By DAVID DISHNEAU and JOHN RABY
ROANOKE, Va. (AP) — The woman who survived the on-air shooting that killed two TV journalists says she never saw the gunman walk up to the group because the camera's bright light blinded her.
Vicki Gardner, a chamber of commerce official, was answering questions about the community on live TV when the gunfire erupted. She was wounded as she fell to the ground after hearing the first gunshots, her husband said Friday.
The gunman, Vester Flanagan, ambushed WDBJ-TV cameraman Adam Ward and reporter Alison Parker during the interview Wednesday at the Smith Mountain Lake Visitor Center. Gardner is executive director of the resort area's chamber of commerce.
The first four shots were aimed at Parker, and two more were aimed at Ward, Gardner's husband Tim said in a telephone interview from the hospital where she is recovering. Then he fired at Gardner, though his first couple of shots missed her.
"And then when she dove down and got shot, he stopped shooting and took off," he said. "But she wasn't sure he was gone so she just laid there playing possum until first responders showed up."
Flanagan fired 17 shots from a Glock pistol, the Franklin County Sheriff's Office said in a statement Friday. The writings and evidence seized from Flanagan's apartment showed the man "closely identified" with people who have committed mass murders, including the Sept. 11 terrorist attacks.
Parker and Ward died of gunshot wounds to the head and body. Vicki Gardner was shot in the back.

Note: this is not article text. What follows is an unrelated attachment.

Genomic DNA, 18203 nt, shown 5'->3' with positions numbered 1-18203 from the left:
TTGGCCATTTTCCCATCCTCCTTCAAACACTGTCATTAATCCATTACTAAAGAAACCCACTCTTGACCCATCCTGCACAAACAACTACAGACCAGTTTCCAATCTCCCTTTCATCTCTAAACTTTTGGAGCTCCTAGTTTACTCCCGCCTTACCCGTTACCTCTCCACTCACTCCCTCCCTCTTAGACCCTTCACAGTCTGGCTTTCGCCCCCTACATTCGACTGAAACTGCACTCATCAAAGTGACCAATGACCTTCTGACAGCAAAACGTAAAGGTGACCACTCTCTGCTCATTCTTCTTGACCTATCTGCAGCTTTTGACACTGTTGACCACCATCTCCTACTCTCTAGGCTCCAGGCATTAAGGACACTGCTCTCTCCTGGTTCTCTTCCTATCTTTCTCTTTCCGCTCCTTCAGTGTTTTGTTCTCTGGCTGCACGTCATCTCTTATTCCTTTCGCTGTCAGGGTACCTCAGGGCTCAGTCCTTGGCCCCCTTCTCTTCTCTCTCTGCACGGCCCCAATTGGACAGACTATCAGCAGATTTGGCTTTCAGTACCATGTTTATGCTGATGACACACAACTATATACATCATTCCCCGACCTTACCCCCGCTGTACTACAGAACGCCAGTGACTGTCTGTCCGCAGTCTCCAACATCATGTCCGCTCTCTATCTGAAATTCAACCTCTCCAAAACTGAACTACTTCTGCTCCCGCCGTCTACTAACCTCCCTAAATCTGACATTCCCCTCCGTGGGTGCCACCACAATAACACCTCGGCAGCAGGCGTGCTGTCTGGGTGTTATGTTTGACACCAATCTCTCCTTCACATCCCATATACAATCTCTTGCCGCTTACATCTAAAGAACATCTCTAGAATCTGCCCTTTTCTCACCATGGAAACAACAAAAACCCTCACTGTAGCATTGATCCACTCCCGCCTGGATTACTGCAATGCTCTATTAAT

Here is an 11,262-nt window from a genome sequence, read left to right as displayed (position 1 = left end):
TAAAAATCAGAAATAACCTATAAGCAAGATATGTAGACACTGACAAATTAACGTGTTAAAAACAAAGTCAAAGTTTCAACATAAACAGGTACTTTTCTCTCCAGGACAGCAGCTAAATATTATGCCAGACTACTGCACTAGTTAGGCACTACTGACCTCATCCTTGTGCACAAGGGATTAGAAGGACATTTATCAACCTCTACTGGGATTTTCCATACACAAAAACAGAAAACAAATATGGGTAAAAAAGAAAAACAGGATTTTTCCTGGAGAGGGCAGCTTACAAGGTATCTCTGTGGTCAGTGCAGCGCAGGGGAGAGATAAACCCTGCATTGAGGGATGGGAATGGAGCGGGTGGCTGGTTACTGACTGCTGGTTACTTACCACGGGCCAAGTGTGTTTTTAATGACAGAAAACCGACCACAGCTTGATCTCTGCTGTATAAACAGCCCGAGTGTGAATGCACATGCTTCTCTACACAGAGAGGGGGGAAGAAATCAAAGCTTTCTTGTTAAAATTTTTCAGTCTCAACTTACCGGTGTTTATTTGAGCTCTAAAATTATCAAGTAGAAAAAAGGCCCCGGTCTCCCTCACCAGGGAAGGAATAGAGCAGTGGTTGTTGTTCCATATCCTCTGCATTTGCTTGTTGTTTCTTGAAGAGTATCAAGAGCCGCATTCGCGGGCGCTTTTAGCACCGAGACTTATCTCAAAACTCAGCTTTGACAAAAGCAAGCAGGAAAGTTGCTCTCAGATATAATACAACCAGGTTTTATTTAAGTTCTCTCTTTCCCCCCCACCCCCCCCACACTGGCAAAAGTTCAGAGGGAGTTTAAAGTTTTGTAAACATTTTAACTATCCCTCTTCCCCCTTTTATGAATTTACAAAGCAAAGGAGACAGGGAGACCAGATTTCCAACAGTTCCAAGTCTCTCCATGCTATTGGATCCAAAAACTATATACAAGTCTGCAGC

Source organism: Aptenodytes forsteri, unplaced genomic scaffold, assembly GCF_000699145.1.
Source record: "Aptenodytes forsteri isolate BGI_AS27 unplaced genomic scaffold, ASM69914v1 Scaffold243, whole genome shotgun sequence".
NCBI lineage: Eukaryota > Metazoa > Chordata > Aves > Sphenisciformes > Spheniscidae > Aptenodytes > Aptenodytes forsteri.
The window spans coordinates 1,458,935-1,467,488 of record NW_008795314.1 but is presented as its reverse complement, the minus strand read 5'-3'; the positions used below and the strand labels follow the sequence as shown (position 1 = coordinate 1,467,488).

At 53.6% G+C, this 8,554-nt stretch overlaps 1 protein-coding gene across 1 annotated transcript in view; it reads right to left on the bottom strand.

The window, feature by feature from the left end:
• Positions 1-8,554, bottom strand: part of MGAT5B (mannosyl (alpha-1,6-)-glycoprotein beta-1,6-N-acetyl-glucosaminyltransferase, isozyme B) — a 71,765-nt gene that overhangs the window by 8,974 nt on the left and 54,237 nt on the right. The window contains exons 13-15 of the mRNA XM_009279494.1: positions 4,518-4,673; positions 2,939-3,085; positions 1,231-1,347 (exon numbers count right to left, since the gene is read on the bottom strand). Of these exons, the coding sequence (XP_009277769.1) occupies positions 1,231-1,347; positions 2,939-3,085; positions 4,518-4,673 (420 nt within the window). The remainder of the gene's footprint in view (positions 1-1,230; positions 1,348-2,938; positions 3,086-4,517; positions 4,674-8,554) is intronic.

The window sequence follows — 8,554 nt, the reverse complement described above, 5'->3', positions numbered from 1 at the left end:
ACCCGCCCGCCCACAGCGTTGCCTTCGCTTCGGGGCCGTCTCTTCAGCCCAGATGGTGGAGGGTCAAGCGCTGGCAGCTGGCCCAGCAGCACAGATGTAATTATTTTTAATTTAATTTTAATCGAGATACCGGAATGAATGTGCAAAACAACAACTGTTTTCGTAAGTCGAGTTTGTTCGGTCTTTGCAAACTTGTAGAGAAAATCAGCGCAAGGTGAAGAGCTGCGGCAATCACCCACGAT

Flanagan shot himself to death after a police chase. Flanagan, a former reporter at WDBJ, was fired from the station in 2013 for poor performance and conflicts with co-workers, who said he was always claiming to be the victim.
Parker's boyfriend, WDBJ anchor Chris Hurst, said Parker went on an assignment with Flanagan when she was an intern and innocently remarked that her friend lived on "Cotton Hill Road." Flanagan accused her of making a racist remark, something he apparently did often.
"She did not really know what he was upset about, specifically. She just knew that she felt uncomfortable being around him, as did many, many other people at the station," Hurst said.
Gov. Terry McAuliffe met privately with station employees to share his condolences. The 50 or so workers have been described as a close-knit group, and they have continued reporting on their slain colleagues in the face of the tragedy.
"The courage and determination they showed is truly, truly extraordinary," McAuliffe said outside the station.
The governor talked about his support for universal background checks and said he and Alison Parker's dad, Adam, would fight for tougher gun laws.
"There are too many guns in America and there are clearly too many guns in the wrong hands," the governor said. But McAuliffe, himself a gun owner, also conceded that Flanagan had passed a background check.
Parker's boyfriend, not yet ready to take a stance on gun laws because he is a journalist, instead remembered the couple's whitewater kayaking trip just one week ago.
"We went past a special place on the river where she turned to me and she said, 'Chris, this is where I want to get married. Wouldn't this be wonderful?' And so now we're going to place her ashes there."
Associated Press reporter Allen Breed in Roanoke contributed to this report.
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